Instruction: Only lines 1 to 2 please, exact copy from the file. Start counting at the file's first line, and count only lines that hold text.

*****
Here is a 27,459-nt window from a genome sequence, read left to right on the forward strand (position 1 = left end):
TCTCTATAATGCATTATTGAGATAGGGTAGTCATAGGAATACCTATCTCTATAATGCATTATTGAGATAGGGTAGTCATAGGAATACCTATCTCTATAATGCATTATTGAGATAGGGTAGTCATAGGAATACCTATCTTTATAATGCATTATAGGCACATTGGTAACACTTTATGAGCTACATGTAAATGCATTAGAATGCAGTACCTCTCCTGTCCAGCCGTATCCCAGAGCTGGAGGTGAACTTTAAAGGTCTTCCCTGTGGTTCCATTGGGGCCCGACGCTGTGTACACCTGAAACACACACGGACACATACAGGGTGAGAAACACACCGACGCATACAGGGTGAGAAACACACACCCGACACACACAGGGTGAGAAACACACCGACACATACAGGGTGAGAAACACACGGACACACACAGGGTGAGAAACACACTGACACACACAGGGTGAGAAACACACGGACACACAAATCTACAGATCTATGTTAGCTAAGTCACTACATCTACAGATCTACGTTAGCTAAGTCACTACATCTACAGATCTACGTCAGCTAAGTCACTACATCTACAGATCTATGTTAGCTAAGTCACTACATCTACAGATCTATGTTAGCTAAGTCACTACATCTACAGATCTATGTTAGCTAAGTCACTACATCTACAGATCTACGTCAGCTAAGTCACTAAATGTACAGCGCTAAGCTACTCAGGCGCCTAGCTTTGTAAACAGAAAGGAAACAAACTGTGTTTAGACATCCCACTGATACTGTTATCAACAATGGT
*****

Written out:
Here is a 27,459-nt window from a genome sequence, read left to right on the forward strand (position 1 = left end):
TCTCTATAATGCATTATTGAGATAGGGTAGTCATAGGAATACCTATCTCTATAATGCATTATTGAGATAGGGTAGTCATAGGAATACCTATCTCTATAATGCATTATTGAGATAGGGTAGTCATAGGAATACCTATCTTTATAATGCATTATAGGCACATTGGTAACACTTTATGAGCTACATGTAAATGCATTAGAATGCAGTACCTCTCCTGTCCAGCCGTATCCCAGAGCTGGAGGTGAACTTTAAAGGTCTTCCCTGTGGTTCCATTGGGGCCCGACGCTGTGTACACCTGAAACACACACGGACACATACAGGGTGAGAAACACACCGACGCATACAGGGTGAGAAACACACACCCGACACACACAGGGTGAGAAACACACCGACACATACAGGGTGAGAAACACACGGACACACACAGGGTGAGAAACACACTGACACACACAGGGTGAGAAACACACGGACACACAAATCTACAGATCTATGTTAGCTAAGTCACTACATCTACAGATCTACGTTAGCTAAGTCACTACATCTACAGATCTACGTCAGCTAAGTCACTACATCTACAGATCTATGTTAGCTAAGTCACTACATCTACAGATCTATGTTAGCTAAGTCACTACATCTACAGATCTATGTTAGCTAAGTCACTACATCTACAGATCTACGTCAGCTAAGTCACTAAATGTACAGCGCTAAGCTACTCAGGCGCCTAGCTTTGTAAACAGAAAGGAAACAAACTGTGTTTAGACATCCCACTGATACTGTTATCAACAATGGT